By Hiroko Sato
DEVENS — If last week’s explosion of runaway train cars that devastated a small Quebec town seems like a freak accident that would never happen here, Devens Fire Chief Joseph LeBlanc says think again.
From crude oil to ethanol fuel, trains that pass through the local industrial park carry all sorts of hazardous materials bound elsewhere across the continent, LeBlanc said. They could spill or catch fire, and it would be the local first responders’ job to do what they can until the hazmat teams arrive there.
With more than 3,600 people working daily at local manufacturers, science labs, warehouse and other establishments in Devens, it’s conceivable that someone might get trapped in a confined space or a trench. And, what if Army soldiers hurt themselves in a shooting practice?
Whatever the scenario may be, the firefighters need not only skills but also special equipment to deal with such emergency. And, the $200,134 in a federal grant recently given to the Devens Fire Department will go a long way to help the firefighters do their job and, in turn, help the people in the community, LeBlanc said.
“Every 10 years, you’ve got to give (the firefighters) new gear,” which costs money, LeBlanc said.
The Devens Fire Department received $200,134 in the Department of Homeland Security’s Assistance to Firefighters Grant program, which was created to help fire departments purchase proper equipment. Combining the grant with a $10,533 match from MassDevelopment, the department plans to purchase state-of-the-art breathing apparatus and protective clothing for all of its 21 crew members.
LeBlanc said the grant is huge help as federal and state funding for local fire departments continues to dwindle. The department that serves the 4,400-acre former Army post community currently operates on a $2.24 million budget, which includes the $200,134.
MassDevelopment, the quasi-state economic development agency tasked to redevelop and provide municipal services to Devens, funds the fire department out of its own operational budget that does not involve taxpayer money.
Devens’ 21 full-time firefighters, which include the chief, are all full-time because the largely industrial community does not have residents who can serve as on-call firefighters. The department responded to more about 800 calls during fiscal 2012 — a drop from more than 2,200 calls in fiscal 2011.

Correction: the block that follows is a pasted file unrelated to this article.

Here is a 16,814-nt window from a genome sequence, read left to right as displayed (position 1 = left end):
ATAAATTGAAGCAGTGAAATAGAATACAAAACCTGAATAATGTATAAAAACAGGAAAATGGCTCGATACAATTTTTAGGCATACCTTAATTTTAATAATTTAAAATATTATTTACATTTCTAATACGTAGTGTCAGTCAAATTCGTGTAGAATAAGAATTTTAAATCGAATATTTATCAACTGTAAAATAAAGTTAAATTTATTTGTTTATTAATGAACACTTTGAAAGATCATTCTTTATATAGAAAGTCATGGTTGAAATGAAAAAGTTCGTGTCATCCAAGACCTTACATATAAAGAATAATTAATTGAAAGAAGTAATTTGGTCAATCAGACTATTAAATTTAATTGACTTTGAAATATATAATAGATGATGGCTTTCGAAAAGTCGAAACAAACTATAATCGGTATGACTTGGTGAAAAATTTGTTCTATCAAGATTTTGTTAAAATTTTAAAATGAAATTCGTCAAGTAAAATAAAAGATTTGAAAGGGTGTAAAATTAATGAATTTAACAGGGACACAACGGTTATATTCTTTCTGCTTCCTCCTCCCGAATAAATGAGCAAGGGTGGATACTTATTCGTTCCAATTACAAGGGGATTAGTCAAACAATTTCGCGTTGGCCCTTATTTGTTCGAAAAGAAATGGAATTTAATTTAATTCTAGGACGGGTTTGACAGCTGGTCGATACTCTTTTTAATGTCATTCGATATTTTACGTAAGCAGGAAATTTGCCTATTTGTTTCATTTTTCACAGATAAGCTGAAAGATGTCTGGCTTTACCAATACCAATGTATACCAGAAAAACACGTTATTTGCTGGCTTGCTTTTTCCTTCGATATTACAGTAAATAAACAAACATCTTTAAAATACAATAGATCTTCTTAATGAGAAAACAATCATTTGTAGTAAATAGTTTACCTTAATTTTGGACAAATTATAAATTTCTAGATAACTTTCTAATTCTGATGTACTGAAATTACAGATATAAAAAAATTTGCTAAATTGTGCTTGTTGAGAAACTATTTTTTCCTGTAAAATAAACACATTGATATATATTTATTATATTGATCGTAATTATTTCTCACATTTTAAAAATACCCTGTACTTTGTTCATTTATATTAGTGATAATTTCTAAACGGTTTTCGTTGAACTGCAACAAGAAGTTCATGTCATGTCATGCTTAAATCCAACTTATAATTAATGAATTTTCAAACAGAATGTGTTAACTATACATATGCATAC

LeBlanc said having fewer large manufacturing facilities compared to several years ago may be a factor. Gillette discontinued its packaging operation in Devens in 2008, and Evergreen Solar shut down its plant in March 2011. Last year’s calls included many medical calls but few structure fires or serious accidents, LeBlanc said. But, inspections, fire alarm services, fire safety education and disaster preparations keep the firefighters busy.
Staffed with full-time firefighters, the department is able to respond to an emergency site within two to three minutes after a call. The chief and seven other firefighters man Devens’ only fire station at the corner of Barnum and Jackson roads from 6 a.m. to 5 p.m. and four firefighters from 5 p.m. to 6 p.m.
The Devens Fire Department also serves as a Massachusetts Decontamination Unit for districts 6 and 8, which cover northern Middlesex County and a part of Worcester County. MDU departments have trucks that are outfitted with equipment to rinse off such contaminants as pepper spray. Each fire district has a few MDUs. Devens has five vehicles, including one with an MDU unit and two pumper trucks.
With fire trucks and equipment becoming more expensive, it’s now common for fire departments to share their expertise and equipment, LeBlanc said. Devens focuses on industrial emergencies, including confined space, trench and high angle rescue missions. Scenarios range from rescuing someone stuck inside a sewer line to getting a rock climber off a cliff. The department also supports the Army. The firefighters participate in Pan Am Railway’s emergency drills.
“Training is an ongoing, day-to-day operation here,” LeBlanc said.
The breathing apparatus that the department will buy, which has a polycarbonate, light-weight and reinforced air tank and the device that warns firefighters of dangers, costs more than $4,000 each. It has a shelf life of 10 years. Fire engines, protective clothing and all other items age, too.
The department’s fiscal 2014 budget includes $9,000 in noncompetitive federal and state grants. The budget has gone up and down — as it did from $2.08 million in fiscal 2011 to $1.98 million in fiscal 2012 — depending on MassDevelopment’s overall revenue, according to LeBlanc. The department has made due with what it had and has not laid off firefighters, he said.
The department could purchase new equipment and vehicles gradually, but that would take up to 10 years to replace them all. This is why Assistance to Firefighters Grant Program and Staffing for Adequate Fire and Emergency Response are important to communities, according to the office of Rep. Niki Tsongas, D-MA, who pushed for the funding for the Devens grant.
The Devens Fire Department received these needed federal funds through a competitive grant process, which speaks to both the quality of their application and the Department in general,” Tsongas said in the press release. “Given the constraints on state and local budgets, competitive grant funds such as these help to maintain public safety in our communities and provide first responders access to the resources they need to save lives.
“Our volunteer and career firefighters sacrifice a great deal to protect our communities and it is our duty to provide them with the equipment and training they need to keep their departments running safely and efficiently,” the press release states.
“With this new gear, Devens firefighters will be better equipped in a crisis to protect themselves and therefore the community,” said MassDevelopment President and CEO Marty Jones.